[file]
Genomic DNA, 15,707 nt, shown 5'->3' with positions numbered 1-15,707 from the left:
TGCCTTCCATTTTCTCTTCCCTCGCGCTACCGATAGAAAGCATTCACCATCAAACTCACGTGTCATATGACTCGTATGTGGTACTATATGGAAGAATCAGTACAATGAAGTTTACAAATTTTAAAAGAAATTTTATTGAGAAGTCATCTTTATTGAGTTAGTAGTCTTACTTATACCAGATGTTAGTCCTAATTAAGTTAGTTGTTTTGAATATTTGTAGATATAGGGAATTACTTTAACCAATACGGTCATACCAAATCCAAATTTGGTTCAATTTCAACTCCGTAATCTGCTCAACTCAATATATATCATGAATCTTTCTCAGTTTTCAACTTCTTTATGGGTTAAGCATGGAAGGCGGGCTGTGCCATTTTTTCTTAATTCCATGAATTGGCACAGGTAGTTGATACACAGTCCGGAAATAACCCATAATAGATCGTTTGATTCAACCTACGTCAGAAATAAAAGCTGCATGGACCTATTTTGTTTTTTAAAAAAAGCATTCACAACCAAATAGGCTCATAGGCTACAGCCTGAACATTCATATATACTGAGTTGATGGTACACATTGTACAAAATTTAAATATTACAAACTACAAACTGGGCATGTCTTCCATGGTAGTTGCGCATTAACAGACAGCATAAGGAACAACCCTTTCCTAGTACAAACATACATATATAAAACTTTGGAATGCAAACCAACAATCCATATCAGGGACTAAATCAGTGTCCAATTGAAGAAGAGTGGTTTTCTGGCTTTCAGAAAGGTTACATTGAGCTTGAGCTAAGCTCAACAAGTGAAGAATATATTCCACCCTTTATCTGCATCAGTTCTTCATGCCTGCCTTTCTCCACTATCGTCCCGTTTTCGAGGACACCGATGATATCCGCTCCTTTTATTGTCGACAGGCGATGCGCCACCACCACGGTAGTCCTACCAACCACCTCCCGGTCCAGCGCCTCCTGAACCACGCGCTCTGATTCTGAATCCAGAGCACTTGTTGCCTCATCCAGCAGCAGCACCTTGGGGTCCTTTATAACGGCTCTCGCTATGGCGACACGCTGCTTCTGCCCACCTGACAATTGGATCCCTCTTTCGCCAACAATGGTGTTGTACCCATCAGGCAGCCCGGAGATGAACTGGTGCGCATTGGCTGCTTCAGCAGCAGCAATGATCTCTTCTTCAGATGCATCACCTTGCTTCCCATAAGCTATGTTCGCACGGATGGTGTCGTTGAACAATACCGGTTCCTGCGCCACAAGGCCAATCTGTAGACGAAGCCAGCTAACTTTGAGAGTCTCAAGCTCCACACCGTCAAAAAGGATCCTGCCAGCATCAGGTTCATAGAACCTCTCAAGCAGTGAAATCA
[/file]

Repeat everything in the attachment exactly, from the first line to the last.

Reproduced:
Genomic DNA, 15,707 nt, shown 5'->3' with positions numbered 1-15,707 from the left:
TGCCTTCCATTTTCTCTTCCCTCGCGCTACCGATAGAAAGCATTCACCATCAAACTCACGTGTCATATGACTCGTATGTGGTACTATATGGAAGAATCAGTACAATGAAGTTTACAAATTTTAAAAGAAATTTTATTGAGAAGTCATCTTTATTGAGTTAGTAGTCTTACTTATACCAGATGTTAGTCCTAATTAAGTTAGTTGTTTTGAATATTTGTAGATATAGGGAATTACTTTAACCAATACGGTCATACCAAATCCAAATTTGGTTCAATTTCAACTCCGTAATCTGCTCAACTCAATATATATCATGAATCTTTCTCAGTTTTCAACTTCTTTATGGGTTAAGCATGGAAGGCGGGCTGTGCCATTTTTTCTTAATTCCATGAATTGGCACAGGTAGTTGATACACAGTCCGGAAATAACCCATAATAGATCGTTTGATTCAACCTACGTCAGAAATAAAAGCTGCATGGACCTATTTTGTTTTTTAAAAAAAGCATTCACAACCAAATAGGCTCATAGGCTACAGCCTGAACATTCATATATACTGAGTTGATGGTACACATTGTACAAAATTTAAATATTACAAACTACAAACTGGGCATGTCTTCCATGGTAGTTGCGCATTAACAGACAGCATAAGGAACAACCCTTTCCTAGTACAAACATACATATATAAAACTTTGGAATGCAAACCAACAATCCATATCAGGGACTAAATCAGTGTCCAATTGAAGAAGAGTGGTTTTCTGGCTTTCAGAAAGGTTACATTGAGCTTGAGCTAAGCTCAACAAGTGAAGAATATATTCCACCCTTTATCTGCATCAGTTCTTCATGCCTGCCTTTCTCCACTATCGTCCCGTTTTCGAGGACACCGATGATATCCGCTCCTTTTATTGTCGACAGGCGATGCGCCACCACCACGGTAGTCCTACCAACCACCTCCCGGTCCAGCGCCTCCTGAACCACGCGCTCTGATTCTGAATCCAGAGCACTTGTTGCCTCATCCAGCAGCAGCACCTTGGGGTCCTTTATAACGGCTCTCGCTATGGCGACACGCTGCTTCTGCCCACCTGACAATTGGATCCCTCTTTCGCCAACAATGGTGTTGTACCCATCAGGCAGCCCGGAGATGAACTGGTGCGCATTGGCTGCTTCAGCAGCAGCAATGATCTCTTCTTCAGATGCATCACCTTGCTTCCCATAAGCTATGTTCGCACGGATGGTGTCGTTGAACAATACCGGTTCCTGCGCCACAAGGCCAATCTGTAGACGAAGCCAGCTAACTTTGAGAGTCTCAAGCTCCACACCGTCAAAAAGGATCCTGCCAGCATCAGGTTCATAGAACCTCTCAAGCAGTGAAATCA